Now, I can’t say I was struck my lightening or that anything physically changed.
But everything had changed.
I felt lighter.
I went home.
I pulled out a poster board. I drew a calendar with 90 days.
I put a giant “X” in day one because I hadn’t had a drink yet that day.
I went onto Craig’s List and found the first house I could find looking for a roommate (my roommates were fraternity “friends”) near my childhood home, about twenty minutes outside of campus.
I deleted my social media accounts.
My calendar filled up with red x’s and I was finally starting to think clearly again.
I didn’t talk to anyone in my classes (it seemed people were always connected to the Greek Life).
I had a few friends who I would occasionally hang out with at the restaurant (one of my jobs).
After I had broken my original pattern of drinking for ninety days (we’re talking a good sized bottle of vodka (or whatever) each night) I slowly started to bring back in a beer or two, or a glass of wine. Later I would swear off hard alcohol permanently.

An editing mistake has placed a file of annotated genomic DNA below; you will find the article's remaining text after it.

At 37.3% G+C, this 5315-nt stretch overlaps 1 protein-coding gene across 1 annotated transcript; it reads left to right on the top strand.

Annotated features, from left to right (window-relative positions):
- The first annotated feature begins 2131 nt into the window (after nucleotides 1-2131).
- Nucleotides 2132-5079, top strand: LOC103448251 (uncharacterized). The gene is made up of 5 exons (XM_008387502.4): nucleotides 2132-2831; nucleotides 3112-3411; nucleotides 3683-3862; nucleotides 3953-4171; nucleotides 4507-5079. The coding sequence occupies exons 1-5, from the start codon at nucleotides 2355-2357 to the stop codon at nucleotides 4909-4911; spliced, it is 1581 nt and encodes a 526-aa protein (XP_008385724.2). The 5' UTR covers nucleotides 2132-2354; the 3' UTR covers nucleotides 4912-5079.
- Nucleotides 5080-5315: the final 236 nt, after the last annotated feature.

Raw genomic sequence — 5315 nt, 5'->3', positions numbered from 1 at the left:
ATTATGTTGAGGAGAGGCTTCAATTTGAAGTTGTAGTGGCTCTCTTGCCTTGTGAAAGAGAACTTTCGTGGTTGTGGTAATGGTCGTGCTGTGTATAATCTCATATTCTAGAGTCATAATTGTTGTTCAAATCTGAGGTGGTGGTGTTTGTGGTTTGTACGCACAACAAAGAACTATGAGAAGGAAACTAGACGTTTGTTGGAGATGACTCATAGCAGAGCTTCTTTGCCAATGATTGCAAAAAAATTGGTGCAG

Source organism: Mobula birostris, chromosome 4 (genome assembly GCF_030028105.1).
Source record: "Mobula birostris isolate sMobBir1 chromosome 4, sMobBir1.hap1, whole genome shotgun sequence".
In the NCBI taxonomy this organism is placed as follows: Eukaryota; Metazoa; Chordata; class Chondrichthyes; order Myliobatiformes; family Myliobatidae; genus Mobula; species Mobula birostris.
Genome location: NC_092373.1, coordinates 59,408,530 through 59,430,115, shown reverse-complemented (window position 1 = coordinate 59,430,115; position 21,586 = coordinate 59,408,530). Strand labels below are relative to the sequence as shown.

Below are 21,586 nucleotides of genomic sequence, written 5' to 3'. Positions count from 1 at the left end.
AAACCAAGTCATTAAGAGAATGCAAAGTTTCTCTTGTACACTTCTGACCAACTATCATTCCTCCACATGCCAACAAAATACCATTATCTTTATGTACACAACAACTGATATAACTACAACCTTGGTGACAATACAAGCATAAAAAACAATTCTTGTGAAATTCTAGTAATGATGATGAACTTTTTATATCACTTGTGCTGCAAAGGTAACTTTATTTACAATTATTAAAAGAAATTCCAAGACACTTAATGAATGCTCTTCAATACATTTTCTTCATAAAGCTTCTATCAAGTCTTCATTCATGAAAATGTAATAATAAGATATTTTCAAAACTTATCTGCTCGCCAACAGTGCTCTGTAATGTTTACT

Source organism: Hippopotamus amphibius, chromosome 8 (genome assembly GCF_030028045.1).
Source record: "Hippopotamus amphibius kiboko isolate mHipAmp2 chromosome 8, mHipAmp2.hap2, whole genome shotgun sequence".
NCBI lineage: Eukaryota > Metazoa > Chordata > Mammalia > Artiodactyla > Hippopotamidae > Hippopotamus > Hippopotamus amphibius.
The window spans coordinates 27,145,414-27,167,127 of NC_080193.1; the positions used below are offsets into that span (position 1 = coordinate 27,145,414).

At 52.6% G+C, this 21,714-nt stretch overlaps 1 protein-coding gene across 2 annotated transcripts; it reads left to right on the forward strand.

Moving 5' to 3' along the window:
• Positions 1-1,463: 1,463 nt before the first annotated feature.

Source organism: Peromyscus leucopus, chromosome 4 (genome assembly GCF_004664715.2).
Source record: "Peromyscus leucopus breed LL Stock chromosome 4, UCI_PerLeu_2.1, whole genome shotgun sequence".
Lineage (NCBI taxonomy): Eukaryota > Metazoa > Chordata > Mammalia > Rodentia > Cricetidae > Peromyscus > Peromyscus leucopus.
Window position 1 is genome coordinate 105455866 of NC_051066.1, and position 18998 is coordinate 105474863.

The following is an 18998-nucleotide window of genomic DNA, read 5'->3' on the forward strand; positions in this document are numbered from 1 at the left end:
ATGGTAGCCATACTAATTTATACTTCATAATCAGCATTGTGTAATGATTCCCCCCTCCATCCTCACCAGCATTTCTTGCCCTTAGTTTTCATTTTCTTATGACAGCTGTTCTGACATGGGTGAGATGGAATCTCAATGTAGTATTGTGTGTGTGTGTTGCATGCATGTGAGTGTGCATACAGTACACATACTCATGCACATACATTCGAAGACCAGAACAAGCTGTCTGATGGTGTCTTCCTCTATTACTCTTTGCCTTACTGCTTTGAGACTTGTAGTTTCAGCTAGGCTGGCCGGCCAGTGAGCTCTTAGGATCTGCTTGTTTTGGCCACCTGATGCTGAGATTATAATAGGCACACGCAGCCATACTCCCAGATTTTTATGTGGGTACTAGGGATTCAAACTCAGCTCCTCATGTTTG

One of my friends at the restaurant, Kayleigh, was about to be the Maid of Honor in a wedding in a town about two hours north of Sacramento. Her cousin was getting married and they needed waitresses for the wedding. I and another waitress / friend at the restaurant volunteered to make the trip and serve.
I didn’t know it then, but I was about to meet my future husband, and father of my four incredible children (the bride’s brother) at that wedding.